165,000 homes could be built without local scrutiny

The Local Government Association has warned that current housebuilding targets are running the risk of allowing nearly 165,000 new homes to bypass scrutiny by the local community.

Council leaders are urging the government to abandon its planned changes to the National Policy Planning Framework which will impose sometimes ‘undeliverable’ housebuilding targets on local areas and penalise councils and communities left powerless to ensure they are met. Local areas will be expected to meet new housing targets imposed by Whitehall. If private house builders fail to build more than 75 per cent of those targets by 2020, then developers will be able to ignore sites agreed locally and build in places that communities did not want to include in local plans.

If that goes ahead, more than half of the target homes – which is calculated at just shy of 165,000 homes in 42 per cent of council areas - could be built by bypassing local plans by the end of the decade. This could leave house builders in a position where they may be able to avoid of local factors, such as ensuring the right types of homes are built in the right places, that homes have appropriate infrastructure and that enough affordable homes needed locally are actually provided.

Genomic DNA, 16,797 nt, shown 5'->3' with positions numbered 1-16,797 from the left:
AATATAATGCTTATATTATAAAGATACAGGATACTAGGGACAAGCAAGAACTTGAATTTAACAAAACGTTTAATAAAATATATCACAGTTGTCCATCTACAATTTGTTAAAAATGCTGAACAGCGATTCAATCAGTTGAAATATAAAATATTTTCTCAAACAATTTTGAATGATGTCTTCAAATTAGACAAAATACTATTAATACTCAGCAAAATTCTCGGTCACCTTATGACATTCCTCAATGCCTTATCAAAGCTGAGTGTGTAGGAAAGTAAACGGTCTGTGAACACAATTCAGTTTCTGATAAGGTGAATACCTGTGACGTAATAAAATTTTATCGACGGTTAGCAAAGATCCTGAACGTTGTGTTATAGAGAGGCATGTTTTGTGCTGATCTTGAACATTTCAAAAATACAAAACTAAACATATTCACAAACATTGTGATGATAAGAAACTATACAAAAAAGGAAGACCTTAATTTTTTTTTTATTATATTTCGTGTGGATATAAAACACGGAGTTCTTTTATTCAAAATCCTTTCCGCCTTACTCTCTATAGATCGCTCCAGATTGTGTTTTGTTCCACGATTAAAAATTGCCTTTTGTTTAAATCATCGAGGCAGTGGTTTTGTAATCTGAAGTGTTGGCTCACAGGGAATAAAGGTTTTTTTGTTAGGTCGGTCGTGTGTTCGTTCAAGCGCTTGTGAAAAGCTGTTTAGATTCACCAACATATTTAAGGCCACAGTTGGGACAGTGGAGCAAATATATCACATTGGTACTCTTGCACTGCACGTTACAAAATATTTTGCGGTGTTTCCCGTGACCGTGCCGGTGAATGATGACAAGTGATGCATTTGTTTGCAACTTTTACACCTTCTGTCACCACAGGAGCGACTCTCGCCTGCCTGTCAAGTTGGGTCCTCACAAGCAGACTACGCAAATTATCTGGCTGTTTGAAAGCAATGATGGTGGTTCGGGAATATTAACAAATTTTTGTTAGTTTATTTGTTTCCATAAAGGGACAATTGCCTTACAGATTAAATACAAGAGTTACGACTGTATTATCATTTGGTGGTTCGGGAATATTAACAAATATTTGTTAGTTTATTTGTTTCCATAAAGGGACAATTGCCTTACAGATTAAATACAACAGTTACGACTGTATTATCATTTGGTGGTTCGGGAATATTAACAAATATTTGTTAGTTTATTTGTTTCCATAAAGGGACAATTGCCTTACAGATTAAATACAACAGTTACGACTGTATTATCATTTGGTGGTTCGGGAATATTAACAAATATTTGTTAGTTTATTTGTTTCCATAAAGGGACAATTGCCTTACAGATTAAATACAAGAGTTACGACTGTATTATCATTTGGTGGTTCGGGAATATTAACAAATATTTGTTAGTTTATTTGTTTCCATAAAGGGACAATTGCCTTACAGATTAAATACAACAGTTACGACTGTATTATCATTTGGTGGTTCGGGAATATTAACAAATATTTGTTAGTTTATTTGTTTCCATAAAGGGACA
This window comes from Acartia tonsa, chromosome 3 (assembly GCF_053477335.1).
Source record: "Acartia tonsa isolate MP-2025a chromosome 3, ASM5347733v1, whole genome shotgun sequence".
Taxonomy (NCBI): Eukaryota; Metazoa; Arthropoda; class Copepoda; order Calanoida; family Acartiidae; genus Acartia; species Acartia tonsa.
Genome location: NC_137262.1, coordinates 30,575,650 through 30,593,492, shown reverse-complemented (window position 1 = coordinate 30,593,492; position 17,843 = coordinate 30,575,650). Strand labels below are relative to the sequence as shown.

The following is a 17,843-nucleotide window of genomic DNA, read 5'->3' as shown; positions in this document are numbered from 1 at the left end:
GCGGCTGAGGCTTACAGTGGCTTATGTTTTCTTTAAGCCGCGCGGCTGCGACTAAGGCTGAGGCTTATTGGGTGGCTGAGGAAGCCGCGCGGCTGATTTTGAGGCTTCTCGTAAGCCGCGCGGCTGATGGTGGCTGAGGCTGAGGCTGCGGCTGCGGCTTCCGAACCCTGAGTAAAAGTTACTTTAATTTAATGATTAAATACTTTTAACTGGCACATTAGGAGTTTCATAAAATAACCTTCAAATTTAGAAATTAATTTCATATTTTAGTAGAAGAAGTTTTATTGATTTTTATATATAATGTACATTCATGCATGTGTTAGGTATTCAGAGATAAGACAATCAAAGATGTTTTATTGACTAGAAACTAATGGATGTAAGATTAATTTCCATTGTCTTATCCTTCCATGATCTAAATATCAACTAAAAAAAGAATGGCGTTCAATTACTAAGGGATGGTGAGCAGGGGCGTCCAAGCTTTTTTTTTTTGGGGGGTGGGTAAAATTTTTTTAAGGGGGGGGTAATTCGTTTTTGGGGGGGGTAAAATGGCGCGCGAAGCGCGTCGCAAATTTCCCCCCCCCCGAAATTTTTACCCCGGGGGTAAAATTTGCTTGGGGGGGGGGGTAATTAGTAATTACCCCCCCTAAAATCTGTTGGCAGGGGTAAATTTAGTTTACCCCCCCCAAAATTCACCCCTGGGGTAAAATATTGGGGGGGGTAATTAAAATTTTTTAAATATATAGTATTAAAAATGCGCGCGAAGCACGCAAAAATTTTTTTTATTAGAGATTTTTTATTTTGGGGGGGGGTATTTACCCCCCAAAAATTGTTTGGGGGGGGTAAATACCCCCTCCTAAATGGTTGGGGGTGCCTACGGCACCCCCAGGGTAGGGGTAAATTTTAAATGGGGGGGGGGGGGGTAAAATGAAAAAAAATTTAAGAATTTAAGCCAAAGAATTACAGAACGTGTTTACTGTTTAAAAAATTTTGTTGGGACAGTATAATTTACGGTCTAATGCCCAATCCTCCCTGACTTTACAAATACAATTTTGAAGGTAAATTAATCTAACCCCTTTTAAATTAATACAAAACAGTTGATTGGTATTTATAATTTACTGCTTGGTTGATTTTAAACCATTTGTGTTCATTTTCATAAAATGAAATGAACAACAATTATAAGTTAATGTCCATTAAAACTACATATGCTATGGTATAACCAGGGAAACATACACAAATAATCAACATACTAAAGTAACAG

Martin Tett, LGA Housing spokesman, said: “The planning system is not a barrier to housebuilding – the opposite is true. Councils are approving nine in 10 applications and last year worked with developers to approve 350,000 new homes, the highest in more than a decade. It is completely unfair to impose targets on communities which can only be met by private developers, and then to penalise those local communities if those builders do not deliver.

“This risks leading to a housebuilding free-for-all which will bypass the needs of local communities and could damage trust in the planning system. The government needs to scrap these plans to avoid this alarming scenario playing out across the country. Councils are committed to ensuring homes are built where they are needed. It is vital that they have an oversight of local developments and are given the powers needed to play a leading role in solving our national housing shortage.”

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